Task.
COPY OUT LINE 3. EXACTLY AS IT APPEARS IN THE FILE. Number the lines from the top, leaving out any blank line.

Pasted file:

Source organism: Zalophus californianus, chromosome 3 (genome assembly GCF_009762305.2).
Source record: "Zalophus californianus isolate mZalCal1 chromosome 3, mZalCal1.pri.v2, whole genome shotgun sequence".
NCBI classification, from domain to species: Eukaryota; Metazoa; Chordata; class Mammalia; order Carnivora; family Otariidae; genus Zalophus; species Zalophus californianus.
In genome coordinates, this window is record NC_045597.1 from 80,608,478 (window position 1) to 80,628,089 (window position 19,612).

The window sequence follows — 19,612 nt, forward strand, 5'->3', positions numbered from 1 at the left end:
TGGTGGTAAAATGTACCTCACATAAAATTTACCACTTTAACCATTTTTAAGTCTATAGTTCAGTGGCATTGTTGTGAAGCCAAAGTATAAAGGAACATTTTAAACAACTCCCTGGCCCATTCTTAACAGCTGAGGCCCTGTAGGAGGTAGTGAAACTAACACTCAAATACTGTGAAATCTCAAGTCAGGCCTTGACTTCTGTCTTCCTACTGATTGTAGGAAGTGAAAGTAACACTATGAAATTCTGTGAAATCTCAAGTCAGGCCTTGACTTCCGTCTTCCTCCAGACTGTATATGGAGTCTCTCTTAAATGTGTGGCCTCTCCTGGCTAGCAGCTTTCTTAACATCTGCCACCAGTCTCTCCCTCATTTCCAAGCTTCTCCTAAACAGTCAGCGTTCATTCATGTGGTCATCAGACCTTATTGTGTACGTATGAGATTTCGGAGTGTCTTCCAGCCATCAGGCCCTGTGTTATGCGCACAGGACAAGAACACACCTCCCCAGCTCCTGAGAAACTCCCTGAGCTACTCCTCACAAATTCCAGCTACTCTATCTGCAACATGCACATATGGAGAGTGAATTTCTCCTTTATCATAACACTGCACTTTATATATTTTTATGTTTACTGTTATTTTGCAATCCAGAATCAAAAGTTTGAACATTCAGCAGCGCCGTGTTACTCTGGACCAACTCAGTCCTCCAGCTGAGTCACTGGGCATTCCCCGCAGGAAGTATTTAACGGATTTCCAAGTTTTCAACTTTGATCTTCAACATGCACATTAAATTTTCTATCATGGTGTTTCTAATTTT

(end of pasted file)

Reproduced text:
NCBI classification, from domain to species: Eukaryota; Metazoa; Chordata; class Mammalia; order Carnivora; family Otariidae; genus Zalophus; species Zalophus californianus.